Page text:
31,477.22[5d2(1G)6p 2F°]2.55.96.77.0 8.7 ± 0.4 g
31,751.48[4f5d(3D°)6s 2D°]1.511.112.913.3 12.3 ± 0.8 g
32,140.55[5d2(1D)6p 2F°]3.55.25.96.27.6 ± 0.47.3 ± 0.5 e
a Experimental energy levels and their LS-coupling designations taken from the NIST compilation [6]. Designations between brackets are tentative identifications deduced from the present HFR calculations; b This work (see text); c Experimental radiative lifetimes from Den Hartog et al. [22]; d Experimental radiative lifetimes from Biémont et al. [14]; e Experimental radiative lifetimes from Feng et al. [18]; f Experimental radiative lifetimes from Yarlagadda et al. [20]; g Experimental radiative lifetimes from Shang et al. [21].
Table 2. Calculated oscillator strengths (log gf) and transition probabilities (gA) for spectral lines in La I. A + B stands for A × 10B. Experimental data are also given where available, for comparison.
Table 2. Calculated oscillator strengths (log gf) and transition probabilities (gA) for spectral lines in La I. A + B stands for A × 10B. Experimental data are also given where available, for comparison.
Lower Level bUpper Level bThis Work cExperiment d
ë (nm) aE (cm−1)JE (cm−1)Jlog gfgA (s−1)Codelog gfgA (s−1)
317.59820.0001.531,477.222.5°−0.741.20 + 08E
321.58101053.1642.532,140.553.5°−0.452.27 + 08E−0.492.08 + 08
324.70340.0001.530,788.452.5°−0.996.54 + 07E
334.22301053.1642.530,964.713.5°−0.372.55 + 08E−0.144.32 + 08
336.20421053.1642.530,788.452.5°−0.887.74 + 07E
340.45191053.1642.530,417.461.5°−0.946.60 + 07E−1.015.60 + 07
342.37260.0001.529,199.571.5°−0.731.05 + 08E
346.11841053.1642.529,936.741.5°−0.681.16 + 08E−0.857.84 + 07
348.06051053.1642.529,775.582.5°−0.966.01 + 07E
350.69800.0001.528,506.412.5°−0.877.23 + 07E
357.44250.0001.527,968.541.5°−0.441.89 + 08E−0.143.80 + 08
361.30740.0001.527,669.372.5°−0.541.47 + 08E−0.739.42 + 07
363.66611053.1642.528,543.083.5°−0.778.58 + 07E−0.945.76 + 07
364.15191053.1642.528,506.412.5°−0.104.03 + 08D0.045.46 + 08
370.45321053.1642.528,039.453.5°−0.807.65 + 07E−0.461.66 + 08
378.64951053.1642.527,455.313.5°−0.709.34 + 07E
385.24240.0001.525,950.321.5°−0.925.44 + 07E−1.571.20 + 07
387.88794121.5724.529,894.913.5°−0.915.47 + 07E−0.836.56 + 07
392.75510.0001.525,453.950.5°−0.302.14 + 08D−0.371.86 + 08
399.41643010.0022.528,039.453.5°−0.361.84 + 08E−1.192.72 + 07
401.53881053.1642.525,950.321.5°−0.182.71 + 08D−0.202.60 + 08
404.33712668.1881.527,393.042.5°−0.401.60 + 08D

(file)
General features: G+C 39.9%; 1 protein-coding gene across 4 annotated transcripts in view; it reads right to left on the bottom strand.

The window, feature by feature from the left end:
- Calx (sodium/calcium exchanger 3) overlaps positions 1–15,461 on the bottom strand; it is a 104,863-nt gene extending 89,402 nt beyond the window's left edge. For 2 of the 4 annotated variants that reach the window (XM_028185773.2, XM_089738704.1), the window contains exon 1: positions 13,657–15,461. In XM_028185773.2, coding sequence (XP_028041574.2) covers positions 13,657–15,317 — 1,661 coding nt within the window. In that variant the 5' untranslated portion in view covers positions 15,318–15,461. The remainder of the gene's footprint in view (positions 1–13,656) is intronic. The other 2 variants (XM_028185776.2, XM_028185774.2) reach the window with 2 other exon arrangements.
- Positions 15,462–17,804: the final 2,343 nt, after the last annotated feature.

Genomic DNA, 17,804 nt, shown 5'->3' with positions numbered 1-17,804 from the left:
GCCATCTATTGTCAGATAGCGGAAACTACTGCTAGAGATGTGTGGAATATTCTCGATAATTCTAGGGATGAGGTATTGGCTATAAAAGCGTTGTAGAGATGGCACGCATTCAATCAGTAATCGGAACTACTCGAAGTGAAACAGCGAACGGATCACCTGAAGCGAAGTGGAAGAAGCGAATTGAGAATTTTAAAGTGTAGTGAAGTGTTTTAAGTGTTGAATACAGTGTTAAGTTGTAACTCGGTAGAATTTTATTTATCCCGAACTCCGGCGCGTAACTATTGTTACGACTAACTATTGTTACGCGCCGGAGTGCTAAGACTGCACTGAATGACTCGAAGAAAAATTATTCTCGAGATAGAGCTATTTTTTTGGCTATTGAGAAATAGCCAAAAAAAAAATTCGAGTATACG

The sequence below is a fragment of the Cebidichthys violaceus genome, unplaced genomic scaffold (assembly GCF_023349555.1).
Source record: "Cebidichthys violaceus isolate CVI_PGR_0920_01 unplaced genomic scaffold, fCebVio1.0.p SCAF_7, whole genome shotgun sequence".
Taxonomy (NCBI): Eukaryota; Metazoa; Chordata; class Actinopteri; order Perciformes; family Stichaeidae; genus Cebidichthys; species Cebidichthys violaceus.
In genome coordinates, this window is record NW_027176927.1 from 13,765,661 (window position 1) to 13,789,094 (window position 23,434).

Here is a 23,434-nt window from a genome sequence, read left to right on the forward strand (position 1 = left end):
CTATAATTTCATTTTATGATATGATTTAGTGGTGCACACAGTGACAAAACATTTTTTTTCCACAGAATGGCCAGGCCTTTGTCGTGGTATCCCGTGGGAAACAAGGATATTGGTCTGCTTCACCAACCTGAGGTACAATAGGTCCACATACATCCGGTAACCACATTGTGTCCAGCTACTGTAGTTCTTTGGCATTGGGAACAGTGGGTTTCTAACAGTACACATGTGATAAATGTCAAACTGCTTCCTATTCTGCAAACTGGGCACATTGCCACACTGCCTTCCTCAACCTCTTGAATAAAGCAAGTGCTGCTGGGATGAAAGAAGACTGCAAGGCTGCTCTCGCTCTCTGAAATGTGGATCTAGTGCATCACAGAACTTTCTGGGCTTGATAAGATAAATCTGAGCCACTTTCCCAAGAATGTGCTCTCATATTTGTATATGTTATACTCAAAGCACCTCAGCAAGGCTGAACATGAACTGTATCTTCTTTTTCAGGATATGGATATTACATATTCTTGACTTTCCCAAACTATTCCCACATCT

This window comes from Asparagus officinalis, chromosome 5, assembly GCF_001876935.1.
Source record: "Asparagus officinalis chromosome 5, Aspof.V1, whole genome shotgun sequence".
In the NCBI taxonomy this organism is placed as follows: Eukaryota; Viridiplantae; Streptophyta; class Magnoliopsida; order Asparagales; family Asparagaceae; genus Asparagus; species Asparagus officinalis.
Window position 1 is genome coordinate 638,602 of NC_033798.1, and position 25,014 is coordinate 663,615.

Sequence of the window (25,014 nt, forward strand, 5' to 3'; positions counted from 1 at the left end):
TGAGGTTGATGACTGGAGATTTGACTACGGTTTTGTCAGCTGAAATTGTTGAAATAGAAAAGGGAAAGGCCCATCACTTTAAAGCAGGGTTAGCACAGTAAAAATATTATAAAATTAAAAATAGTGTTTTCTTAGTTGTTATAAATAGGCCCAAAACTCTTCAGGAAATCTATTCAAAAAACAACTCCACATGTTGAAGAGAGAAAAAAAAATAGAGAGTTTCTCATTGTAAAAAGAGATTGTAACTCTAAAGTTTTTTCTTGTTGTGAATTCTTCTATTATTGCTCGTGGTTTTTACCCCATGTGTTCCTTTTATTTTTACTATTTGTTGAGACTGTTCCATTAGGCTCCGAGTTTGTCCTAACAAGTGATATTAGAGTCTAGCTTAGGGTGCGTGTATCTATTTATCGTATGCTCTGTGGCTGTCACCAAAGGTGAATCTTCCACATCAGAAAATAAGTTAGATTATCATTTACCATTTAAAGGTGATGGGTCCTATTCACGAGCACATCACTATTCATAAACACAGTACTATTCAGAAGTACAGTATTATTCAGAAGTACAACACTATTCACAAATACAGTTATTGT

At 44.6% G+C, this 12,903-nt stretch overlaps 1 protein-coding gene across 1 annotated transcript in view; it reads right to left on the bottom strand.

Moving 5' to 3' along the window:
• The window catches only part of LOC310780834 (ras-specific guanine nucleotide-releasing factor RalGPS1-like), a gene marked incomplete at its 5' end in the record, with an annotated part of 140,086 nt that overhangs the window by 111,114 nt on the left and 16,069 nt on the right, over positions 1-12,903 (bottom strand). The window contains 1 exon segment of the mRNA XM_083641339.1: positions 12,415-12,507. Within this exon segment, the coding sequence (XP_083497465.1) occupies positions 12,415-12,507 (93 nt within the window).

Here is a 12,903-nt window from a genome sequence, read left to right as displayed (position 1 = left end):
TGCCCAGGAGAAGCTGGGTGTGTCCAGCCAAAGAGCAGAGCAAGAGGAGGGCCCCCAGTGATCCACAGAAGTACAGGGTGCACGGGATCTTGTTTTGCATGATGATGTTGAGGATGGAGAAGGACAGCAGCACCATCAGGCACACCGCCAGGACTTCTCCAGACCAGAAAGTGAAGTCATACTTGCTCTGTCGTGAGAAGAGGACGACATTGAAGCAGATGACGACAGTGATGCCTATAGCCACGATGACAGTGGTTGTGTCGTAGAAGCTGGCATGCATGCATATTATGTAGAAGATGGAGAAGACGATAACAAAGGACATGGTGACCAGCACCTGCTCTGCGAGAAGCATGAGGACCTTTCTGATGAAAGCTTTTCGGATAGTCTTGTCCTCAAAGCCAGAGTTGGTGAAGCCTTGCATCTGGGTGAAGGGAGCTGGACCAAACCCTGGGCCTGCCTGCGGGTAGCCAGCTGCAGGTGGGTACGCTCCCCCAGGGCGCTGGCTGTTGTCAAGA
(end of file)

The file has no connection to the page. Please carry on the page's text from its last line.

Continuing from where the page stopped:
406.03164121.5724.528,743.245.5°0.348.76 + 08D+0.226.72 + 08
406.47783494.5263.528,089.174.5°0.186.09 + 08D+0.034.32 + 08
407.91700.0001.524,507.872.5°−0.639.31 + 07E−0.561.11 + 08
408.96103010.0022.527,455.313.5°−0.142.91 + 08D−0.073.36 + 08
410.48702668.1881.527,022.622.5°−0.321.90 + 08D−0.202.47 + 08
410.94811053.1642.525,380.273.5°−0.688.21 + 07E−1.113.04 + 07
413.55380.0001.524,173.831.5°−0.609.77 + 07E
413.70311053.1642.525,218.272.5°−0.531.15 + 08E−0.531.15 + 08
414.39073494.5263.527,619.544.5°−0.835.70 + 07E−0.776.60 + 07
416.02581053.1642.525,083.363.5°0.125.10 + 08E−0.629.20 + 07
416.33033010.0022.527,022.622.5°−0.944.43 + 07E−0.974.08 + 07
417.11244121.5724.528,089.174.5°−0.825.81 + 07E−1.003.79 + 07
417.23103494.5263.527,455.313.5°−0.796.26 + 07E−0.845.52 + 07
417.74811053.1642.524,984.292.5°−0.707.69 + 07E−0.737.08 + 07
418.73100.0001.523,874.952.5°0.034.12 + 08D−0.063.31 + 08
421.65421053.1642.524,762.601.5°−0.934.37 + 07E−1.471.28 + 07
427.11487490.5211.530,896.842.5°−0.531.07 + 08E−0.451.30 + 08
428.02561053.1642.524,409.683.5°−0.531.07 + 08E0.104.55 + 08
429.34457679.9392.530,964.713.5°−0.795.90 + 07E−1.411.44 + 07
430.59967679.9392.530,896.842.5°−0.271.91 + 08D−0.381.51 + 08
431.17257231.4070.530,417.461.5°−0.746.50 + 07E−0.914.40 + 07
434.07208446.0441.531,477.222.5°−0.033.29 + 08D
435.47939183.7972.532,140.553.5°0.235.95 + 08D+0.134.72 + 08
440.26409044.2140.531,751.481.5°−0.391.39 + 08D
440.30157231.4070.529,936.741.5°−0.874.64 + 07E−0.904.36 + 07
442.39058052.1623.530,650.284.5°0.225.63 + 08D+0.144.65 + 08
444.26753494.5263.525,997.174.5°−0.933.95 + 07E−0.953.76 + 07
444.41977490.5211.529,985.460.5°−0.431.26 + 08D−0.521.00 + 08
445.21497011.9092.529,466.673.5°0.023.53 + 08D+
446.89653010.0022.525,380.273.5°−0.923.97 + 07E−0.894.24 + 07
447.45388446.0441.530,788.452.5°−0.381.39 + 08D
448.60537490.5211.529,775.582.5°−0.172.21 + 08E−0.401.31 + 08
449.17487679.9392.529,936.741.5°−0.441.20 + 08D−0.549.44 + 07
449.90409919.8214.532,140.553.5°−0.013.21 + 08E−0.281.71 + 08
450.02067679.9392.529,894.913.5°0.154.62 + 08D+0.073.83 + 08
450.15653010.0022.525,218.272.5°−0.667.16 + 07E−1.212.04 + 07